A bipartisan pair of lawmakers are working to keep American Olympians from getting hit with a tax bill every time they bring a medal home to the United States.

"We were talking in the office about how unfair the tax system was, and someone said, this is an easy one to fix, so let's try to fix the unfairness of our international tax code," Rep. Blake Farenthold, a Texas Republican, told the Washington Examiner. "These guys work for years representing the United States, and then we tag them with a tax on the physical value of the medal that they win.

"Not only is it bad for the Olympic athletes, it indicates an overall problem with our overly complicated tax system that taxes earnings worldwide," Farenthold said.

With Rep. G.K. Butterfield, D-N.C., Farenthold has proposed the "Tax Exemptions for American Medalists Act," which would free America's winners from paying an income tax on the medals, which can be valued from $10,000 for bronze to as much as $25,000 for gold, beginning with this year's games in Rio de Janeiro. The games get underway Aug. 5.

The Congressional Budget Office has yet to score the legislation, meaning the impact the legislation would have on the federal budget has yet to be estimated. However, Americans brought home a total of 104 medals from the 2012 games held in London, which means the amount would be relatively insignificant.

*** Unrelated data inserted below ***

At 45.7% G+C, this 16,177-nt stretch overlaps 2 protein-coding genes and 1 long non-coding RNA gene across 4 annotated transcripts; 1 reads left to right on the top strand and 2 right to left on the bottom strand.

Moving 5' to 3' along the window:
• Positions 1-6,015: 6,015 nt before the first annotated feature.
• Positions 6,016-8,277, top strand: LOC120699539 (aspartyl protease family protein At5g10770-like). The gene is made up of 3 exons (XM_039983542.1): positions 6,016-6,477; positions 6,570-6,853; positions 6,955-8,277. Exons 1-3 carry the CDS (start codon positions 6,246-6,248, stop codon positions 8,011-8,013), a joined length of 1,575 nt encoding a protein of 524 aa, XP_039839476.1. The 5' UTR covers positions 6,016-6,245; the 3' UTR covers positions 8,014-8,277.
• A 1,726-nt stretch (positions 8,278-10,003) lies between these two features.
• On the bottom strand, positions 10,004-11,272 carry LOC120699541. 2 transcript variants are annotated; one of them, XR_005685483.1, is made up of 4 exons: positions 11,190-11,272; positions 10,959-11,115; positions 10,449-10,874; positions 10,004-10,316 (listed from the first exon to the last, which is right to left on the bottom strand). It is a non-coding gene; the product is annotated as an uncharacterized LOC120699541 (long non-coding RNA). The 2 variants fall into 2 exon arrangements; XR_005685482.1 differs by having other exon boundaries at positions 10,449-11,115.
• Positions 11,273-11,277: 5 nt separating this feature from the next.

The U.S. Olympic Committee has also recognized the legislation, saying in a statement that it appreciated the effort being made by Farenthold and Butterfield. "This bill could assist many athletes as they train to compete for the United States," the committee said.

With little opposition, the bill at first glance would seem like something that should pass without a hiccup. Yet it's been years in the making in both chambers, and with little traction to date. A 2012 proposal from Sen. Marco Rubio, R-Fla., the "Olympic Tax Elimination Act," never made it to the floor for a vote.

Farenthold speculated that Congress might have been holding out for a more comprehensive tax reform package, and added that one proposal to that effect, authored by Texas Republican Rep. Kevin Brady, would include the components of his own bill.

Nonetheless, Farenthold said, Congress should stop waiting and take action before the upcoming games. "I think everybody is holding out for a more comprehensive tax reform bill," he noted. "I thought this was something that could sort of stand on its own, and we could show our support for our Olympic athletes.

"The way the vast majority of other countries treat income is that they don't tax income earned abroad," he added. "I think Brady's idea of coming more in line with the rest of the world will accomplish the same goals.

"But the Olympics are coming up, probably before we'll have comprehensive tax reform passed and signed by the president. I would love to see this standalone piece of legislation pass to show America's commitment to tax reform and our Olympic athletes."